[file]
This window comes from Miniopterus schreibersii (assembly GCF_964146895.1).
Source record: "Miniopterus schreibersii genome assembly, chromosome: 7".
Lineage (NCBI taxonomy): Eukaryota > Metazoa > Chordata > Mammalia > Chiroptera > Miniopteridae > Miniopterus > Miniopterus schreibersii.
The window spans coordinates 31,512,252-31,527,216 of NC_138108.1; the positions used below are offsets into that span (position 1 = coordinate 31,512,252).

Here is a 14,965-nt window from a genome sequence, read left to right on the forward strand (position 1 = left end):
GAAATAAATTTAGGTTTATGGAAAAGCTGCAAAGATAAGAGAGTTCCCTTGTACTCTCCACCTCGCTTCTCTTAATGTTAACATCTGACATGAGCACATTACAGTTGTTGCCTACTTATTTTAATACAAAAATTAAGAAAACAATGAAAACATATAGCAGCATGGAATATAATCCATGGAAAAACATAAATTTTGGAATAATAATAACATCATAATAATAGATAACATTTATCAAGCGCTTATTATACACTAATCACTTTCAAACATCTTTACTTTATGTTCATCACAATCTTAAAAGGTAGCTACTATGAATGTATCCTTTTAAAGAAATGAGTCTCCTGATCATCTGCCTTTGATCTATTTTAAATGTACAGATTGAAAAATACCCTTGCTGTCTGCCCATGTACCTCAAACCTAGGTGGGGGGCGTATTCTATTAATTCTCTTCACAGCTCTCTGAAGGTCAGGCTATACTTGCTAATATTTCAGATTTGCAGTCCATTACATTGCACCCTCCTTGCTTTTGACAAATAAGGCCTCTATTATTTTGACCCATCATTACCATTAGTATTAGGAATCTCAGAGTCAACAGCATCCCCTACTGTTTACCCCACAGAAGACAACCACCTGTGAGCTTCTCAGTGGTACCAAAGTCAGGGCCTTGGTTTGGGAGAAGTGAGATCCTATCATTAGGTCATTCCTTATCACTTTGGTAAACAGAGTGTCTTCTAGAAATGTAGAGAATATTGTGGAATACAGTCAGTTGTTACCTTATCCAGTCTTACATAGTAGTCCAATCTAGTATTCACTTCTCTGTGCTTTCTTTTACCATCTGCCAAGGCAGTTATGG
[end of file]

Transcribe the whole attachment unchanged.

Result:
This window comes from Miniopterus schreibersii (assembly GCF_964146895.1).
Source record: "Miniopterus schreibersii genome assembly, chromosome: 7".
Lineage (NCBI taxonomy): Eukaryota > Metazoa > Chordata > Mammalia > Chiroptera > Miniopteridae > Miniopterus > Miniopterus schreibersii.
The window spans coordinates 31,512,252-31,527,216 of NC_138108.1; the positions used below are offsets into that span (position 1 = coordinate 31,512,252).

Here is a 14,965-nt window from a genome sequence, read left to right on the forward strand (position 1 = left end):
GAAATAAATTTAGGTTTATGGAAAAGCTGCAAAGATAAGAGAGTTCCCTTGTACTCTCCACCTCGCTTCTCTTAATGTTAACATCTGACATGAGCACATTACAGTTGTTGCCTACTTATTTTAATACAAAAATTAAGAAAACAATGAAAACATATAGCAGCATGGAATATAATCCATGGAAAAACATAAATTTTGGAATAATAATAACATCATAATAATAGATAACATTTATCAAGCGCTTATTATACACTAATCACTTTCAAACATCTTTACTTTATGTTCATCACAATCTTAAAAGGTAGCTACTATGAATGTATCCTTTTAAAGAAATGAGTCTCCTGATCATCTGCCTTTGATCTATTTTAAATGTACAGATTGAAAAATACCCTTGCTGTCTGCCCATGTACCTCAAACCTAGGTGGGGGGCGTATTCTATTAATTCTCTTCACAGCTCTCTGAAGGTCAGGCTATACTTGCTAATATTTCAGATTTGCAGTCCATTACATTGCACCCTCCTTGCTTTTGACAAATAAGGCCTCTATTATTTTGACCCATCATTACCATTAGTATTAGGAATCTCAGAGTCAACAGCATCCCCTACTGTTTACCCCACAGAAGACAACCACCTGTGAGCTTCTCAGTGGTACCAAAGTCAGGGCCTTGGTTTGGGAGAAGTGAGATCCTATCATTAGGTCATTCCTTATCACTTTGGTAAACAGAGTGTCTTCTAGAAATGTAGAGAATATTGTGGAATACAGTCAGTTGTTACCTTATCCAGTCTTACATAGTAGTCCAATCTAGTATTCACTTCTCTGTGCTTTCTTTTACCATCTGCCAAGGCAGTTATGG